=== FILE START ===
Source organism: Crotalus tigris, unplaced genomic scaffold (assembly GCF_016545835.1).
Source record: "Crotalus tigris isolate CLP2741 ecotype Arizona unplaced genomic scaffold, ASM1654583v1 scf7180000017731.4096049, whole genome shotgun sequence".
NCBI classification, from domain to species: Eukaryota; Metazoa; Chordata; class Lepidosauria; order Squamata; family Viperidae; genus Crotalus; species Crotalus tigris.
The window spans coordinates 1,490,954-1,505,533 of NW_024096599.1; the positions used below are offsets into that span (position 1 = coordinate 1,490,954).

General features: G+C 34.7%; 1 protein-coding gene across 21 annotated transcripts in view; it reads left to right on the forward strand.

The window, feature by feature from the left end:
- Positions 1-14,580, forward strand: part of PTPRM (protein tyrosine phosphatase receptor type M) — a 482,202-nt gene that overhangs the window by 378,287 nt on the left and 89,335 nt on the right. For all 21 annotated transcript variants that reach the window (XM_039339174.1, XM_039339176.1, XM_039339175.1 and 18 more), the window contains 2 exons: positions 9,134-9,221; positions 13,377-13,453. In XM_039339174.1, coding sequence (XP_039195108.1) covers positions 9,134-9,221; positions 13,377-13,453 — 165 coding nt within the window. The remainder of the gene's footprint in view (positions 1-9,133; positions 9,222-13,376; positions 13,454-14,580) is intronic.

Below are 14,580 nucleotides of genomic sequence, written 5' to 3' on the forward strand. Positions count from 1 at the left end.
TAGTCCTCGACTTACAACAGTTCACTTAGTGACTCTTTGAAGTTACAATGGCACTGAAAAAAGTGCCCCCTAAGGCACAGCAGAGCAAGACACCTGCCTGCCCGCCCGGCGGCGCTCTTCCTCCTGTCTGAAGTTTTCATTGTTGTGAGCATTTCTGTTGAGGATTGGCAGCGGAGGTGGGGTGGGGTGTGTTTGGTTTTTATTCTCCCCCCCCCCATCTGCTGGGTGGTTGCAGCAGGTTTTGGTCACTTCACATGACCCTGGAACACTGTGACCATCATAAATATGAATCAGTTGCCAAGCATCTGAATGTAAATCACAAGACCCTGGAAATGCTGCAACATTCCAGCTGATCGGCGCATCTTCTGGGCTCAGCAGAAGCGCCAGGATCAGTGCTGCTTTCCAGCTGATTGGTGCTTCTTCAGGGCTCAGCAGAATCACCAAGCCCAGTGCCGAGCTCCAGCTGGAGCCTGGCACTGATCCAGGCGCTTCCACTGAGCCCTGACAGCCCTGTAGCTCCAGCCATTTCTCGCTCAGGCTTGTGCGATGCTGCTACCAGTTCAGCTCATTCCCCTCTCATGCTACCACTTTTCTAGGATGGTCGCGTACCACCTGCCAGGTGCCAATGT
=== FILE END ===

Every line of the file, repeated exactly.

Source organism: Crotalus tigris, unplaced genomic scaffold (assembly GCF_016545835.1).
Source record: "Crotalus tigris isolate CLP2741 ecotype Arizona unplaced genomic scaffold, ASM1654583v1 scf7180000017731.4096049, whole genome shotgun sequence".
NCBI classification, from domain to species: Eukaryota; Metazoa; Chordata; class Lepidosauria; order Squamata; family Viperidae; genus Crotalus; species Crotalus tigris.
The window spans coordinates 1,490,954-1,505,533 of NW_024096599.1; the positions used below are offsets into that span (position 1 = coordinate 1,490,954).

General features: G+C 34.7%; 1 protein-coding gene across 21 annotated transcripts in view; it reads left to right on the forward strand.

The window, feature by feature from the left end:
- Positions 1-14,580, forward strand: part of PTPRM (protein tyrosine phosphatase receptor type M) — a 482,202-nt gene that overhangs the window by 378,287 nt on the left and 89,335 nt on the right. For all 21 annotated transcript variants that reach the window (XM_039339174.1, XM_039339176.1, XM_039339175.1 and 18 more), the window contains 2 exons: positions 9,134-9,221; positions 13,377-13,453. In XM_039339174.1, coding sequence (XP_039195108.1) covers positions 9,134-9,221; positions 13,377-13,453 — 165 coding nt within the window. The remainder of the gene's footprint in view (positions 1-9,133; positions 9,222-13,376; positions 13,454-14,580) is intronic.

Below are 14,580 nucleotides of genomic sequence, written 5' to 3' on the forward strand. Positions count from 1 at the left end.
TAGTCCTCGACTTACAACAGTTCACTTAGTGACTCTTTGAAGTTACAATGGCACTGAAAAAAGTGCCCCCTAAGGCACAGCAGAGCAAGACACCTGCCTGCCCGCCCGGCGGCGCTCTTCCTCCTGTCTGAAGTTTTCATTGTTGTGAGCATTTCTGTTGAGGATTGGCAGCGGAGGTGGGGTGGGGTGTGTTTGGTTTTTATTCTCCCCCCCCCCATCTGCTGGGTGGTTGCAGCAGGTTTTGGTCACTTCACATGACCCTGGAACACTGTGACCATCATAAATATGAATCAGTTGCCAAGCATCTGAATGTAAATCACAAGACCCTGGAAATGCTGCAACATTCCAGCTGATCGGCGCATCTTCTGGGCTCAGCAGAAGCGCCAGGATCAGTGCTGCTTTCCAGCTGATTGGTGCTTCTTCAGGGCTCAGCAGAATCACCAAGCCCAGTGCCGAGCTCCAGCTGGAGCCTGGCACTGATCCAGGCGCTTCCACTGAGCCCTGACAGCCCTGTAGCTCCAGCCATTTCTCGCTCAGGCTTGTGCGATGCTGCTACCAGTTCAGCTCATTCCCCTCTCATGCTACCACTTTTCTAGGATGGTCGCGTACCACCTGCCAGGTGCCAATGT